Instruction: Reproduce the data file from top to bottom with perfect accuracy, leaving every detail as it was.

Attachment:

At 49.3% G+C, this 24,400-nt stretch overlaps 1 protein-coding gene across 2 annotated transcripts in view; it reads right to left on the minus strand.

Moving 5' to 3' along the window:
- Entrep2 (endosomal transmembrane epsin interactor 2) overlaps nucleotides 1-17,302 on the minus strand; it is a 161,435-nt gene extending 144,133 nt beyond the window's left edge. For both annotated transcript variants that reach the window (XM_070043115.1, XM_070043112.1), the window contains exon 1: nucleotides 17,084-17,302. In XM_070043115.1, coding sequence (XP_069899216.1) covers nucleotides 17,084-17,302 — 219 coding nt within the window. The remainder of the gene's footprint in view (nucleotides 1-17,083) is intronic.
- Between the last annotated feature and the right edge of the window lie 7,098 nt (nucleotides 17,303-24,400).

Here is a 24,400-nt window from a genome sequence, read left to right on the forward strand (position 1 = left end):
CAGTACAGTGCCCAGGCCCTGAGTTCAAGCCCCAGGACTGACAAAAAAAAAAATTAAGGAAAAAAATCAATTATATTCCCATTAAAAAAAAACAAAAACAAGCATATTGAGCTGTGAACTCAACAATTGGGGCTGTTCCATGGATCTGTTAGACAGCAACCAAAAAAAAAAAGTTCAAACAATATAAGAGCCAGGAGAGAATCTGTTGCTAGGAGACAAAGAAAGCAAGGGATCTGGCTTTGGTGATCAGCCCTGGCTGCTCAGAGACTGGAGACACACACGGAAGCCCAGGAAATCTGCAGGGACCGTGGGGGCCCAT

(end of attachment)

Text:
At 49.3% G+C, this 24,400-nt stretch overlaps 1 protein-coding gene across 2 annotated transcripts in view; it reads right to left on the minus strand.

Moving 5' to 3' along the window:
- Entrep2 (endosomal transmembrane epsin interactor 2) overlaps nucleotides 1-17,302 on the minus strand; it is a 161,435-nt gene extending 144,133 nt beyond the window's left edge. For both annotated transcript variants that reach the window (XM_070043115.1, XM_070043112.1), the window contains exon 1: nucleotides 17,084-17,302. In XM_070043115.1, coding sequence (XP_069899216.1) covers nucleotides 17,084-17,302 — 219 coding nt within the window. The remainder of the gene's footprint in view (nucleotides 1-17,083) is intronic.
- Between the last annotated feature and the right edge of the window lie 7,098 nt (nucleotides 17,303-24,400).

Here is a 24,400-nt window from a genome sequence, read left to right on the forward strand (position 1 = left end):
CAGTACAGTGCCCAGGCCCTGAGTTCAAGCCCCAGGACTGACAAAAAAAAAAATTAAGGAAAAAAATCAATTATATTCCCATTAAAAAAAAACAAAAACAAGCATATTGAGCTGTGAACTCAACAATTGGGGCTGTTCCATGGATCTGTTAGACAGCAACCAAAAAAAAAAAGTTCAAACAATATAAGAGCCAGGAGAGAATCTGTTGCTAGGAGACAAAGAAAGCAAGGGATCTGGCTTTGGTGATCAGCCCTGGCTGCTCAGAGACTGGAGACACACACGGAAGCCCAGGAAATCTGCAGGGACCGTGGGGGCCCAT